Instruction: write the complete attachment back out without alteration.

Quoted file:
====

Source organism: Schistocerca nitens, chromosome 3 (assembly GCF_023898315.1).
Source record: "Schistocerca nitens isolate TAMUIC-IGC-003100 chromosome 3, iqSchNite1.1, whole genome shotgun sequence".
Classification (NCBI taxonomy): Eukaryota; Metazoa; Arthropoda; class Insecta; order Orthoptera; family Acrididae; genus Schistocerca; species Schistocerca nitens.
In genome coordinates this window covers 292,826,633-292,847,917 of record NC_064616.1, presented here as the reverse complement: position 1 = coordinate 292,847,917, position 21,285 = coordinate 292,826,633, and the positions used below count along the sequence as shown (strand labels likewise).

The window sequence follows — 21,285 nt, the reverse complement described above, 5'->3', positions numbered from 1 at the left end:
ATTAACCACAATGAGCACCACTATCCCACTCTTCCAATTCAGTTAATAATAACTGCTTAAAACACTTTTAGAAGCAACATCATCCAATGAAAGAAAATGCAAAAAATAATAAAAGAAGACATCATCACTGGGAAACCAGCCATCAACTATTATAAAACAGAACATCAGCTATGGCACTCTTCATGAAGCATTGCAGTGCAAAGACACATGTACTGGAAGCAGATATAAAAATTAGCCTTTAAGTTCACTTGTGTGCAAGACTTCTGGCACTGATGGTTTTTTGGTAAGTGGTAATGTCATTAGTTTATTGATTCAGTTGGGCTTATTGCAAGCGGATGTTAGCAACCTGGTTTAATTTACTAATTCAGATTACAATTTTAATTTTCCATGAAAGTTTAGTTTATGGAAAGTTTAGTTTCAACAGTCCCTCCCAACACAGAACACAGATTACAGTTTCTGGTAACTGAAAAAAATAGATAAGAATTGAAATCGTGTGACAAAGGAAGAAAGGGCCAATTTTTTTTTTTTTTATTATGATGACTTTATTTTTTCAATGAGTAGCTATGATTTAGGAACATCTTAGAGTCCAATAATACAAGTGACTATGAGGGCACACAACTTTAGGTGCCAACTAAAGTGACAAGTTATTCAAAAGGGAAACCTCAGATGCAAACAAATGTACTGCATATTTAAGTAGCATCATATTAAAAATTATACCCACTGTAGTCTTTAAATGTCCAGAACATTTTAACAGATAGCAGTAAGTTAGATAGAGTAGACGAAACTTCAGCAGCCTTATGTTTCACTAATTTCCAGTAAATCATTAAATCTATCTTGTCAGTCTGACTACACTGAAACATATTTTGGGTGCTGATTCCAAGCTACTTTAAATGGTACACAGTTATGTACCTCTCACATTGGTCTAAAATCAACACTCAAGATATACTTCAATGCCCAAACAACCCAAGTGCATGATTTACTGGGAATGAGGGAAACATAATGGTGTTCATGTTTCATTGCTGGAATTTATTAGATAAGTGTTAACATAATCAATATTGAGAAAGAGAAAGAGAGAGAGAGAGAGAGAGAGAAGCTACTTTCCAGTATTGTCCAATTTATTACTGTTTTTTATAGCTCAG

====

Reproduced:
Source organism: Schistocerca nitens, chromosome 3 (assembly GCF_023898315.1).
Source record: "Schistocerca nitens isolate TAMUIC-IGC-003100 chromosome 3, iqSchNite1.1, whole genome shotgun sequence".
Classification (NCBI taxonomy): Eukaryota; Metazoa; Arthropoda; class Insecta; order Orthoptera; family Acrididae; genus Schistocerca; species Schistocerca nitens.
In genome coordinates this window covers 292,826,633-292,847,917 of record NC_064616.1, presented here as the reverse complement: position 1 = coordinate 292,847,917, position 21,285 = coordinate 292,826,633, and the positions used below count along the sequence as shown (strand labels likewise).

The window sequence follows — 21,285 nt, the reverse complement described above, 5'->3', positions numbered from 1 at the left end:
ATTAACCACAATGAGCACCACTATCCCACTCTTCCAATTCAGTTAATAATAACTGCTTAAAACACTTTTAGAAGCAACATCATCCAATGAAAGAAAATGCAAAAAATAATAAAAGAAGACATCATCACTGGGAAACCAGCCATCAACTATTATAAAACAGAACATCAGCTATGGCACTCTTCATGAAGCATTGCAGTGCAAAGACACATGTACTGGAAGCAGATATAAAAATTAGCCTTTAAGTTCACTTGTGTGCAAGACTTCTGGCACTGATGGTTTTTTGGTAAGTGGTAATGTCATTAGTTTATTGATTCAGTTGGGCTTATTGCAAGCGGATGTTAGCAACCTGGTTTAATTTACTAATTCAGATTACAATTTTAATTTTCCATGAAAGTTTAGTTTATGGAAAGTTTAGTTTCAACAGTCCCTCCCAACACAGAACACAGATTACAGTTTCTGGTAACTGAAAAAAATAGATAAGAATTGAAATCGTGTGACAAAGGAAGAAAGGGCCAATTTTTTTTTTTTTTATTATGATGACTTTATTTTTTCAATGAGTAGCTATGATTTAGGAACATCTTAGAGTCCAATAATACAAGTGACTATGAGGGCACACAACTTTAGGTGCCAACTAAAGTGACAAGTTATTCAAAAGGGAAACCTCAGATGCAAACAAATGTACTGCATATTTAAGTAGCATCATATTAAAAATTATACCCACTGTAGTCTTTAAATGTCCAGAACATTTTAACAGATAGCAGTAAGTTAGATAGAGTAGACGAAACTTCAGCAGCCTTATGTTTCACTAATTTCCAGTAAATCATTAAATCTATCTTGTCAGTCTGACTACACTGAAACATATTTTGGGTGCTGATTCCAAGCTACTTTAAATGGTACACAGTTATGTACCTCTCACATTGGTCTAAAATCAACACTCAAGATATACTTCAATGCCCAAACAACCCAAGTGCATGATTTACTGGGAATGAGGGAAACATAATGGTGTTCATGTTTCATTGCTGGAATTTATTAGATAAGTGTTAACATAATCAATATTGAGAAAGAGAAAGAGAGAGAGAGAGAGAGAGAGAAGCTACTTTCCAGTATTGTCCAATTTATTACTGTTTTTTATAGCTCAG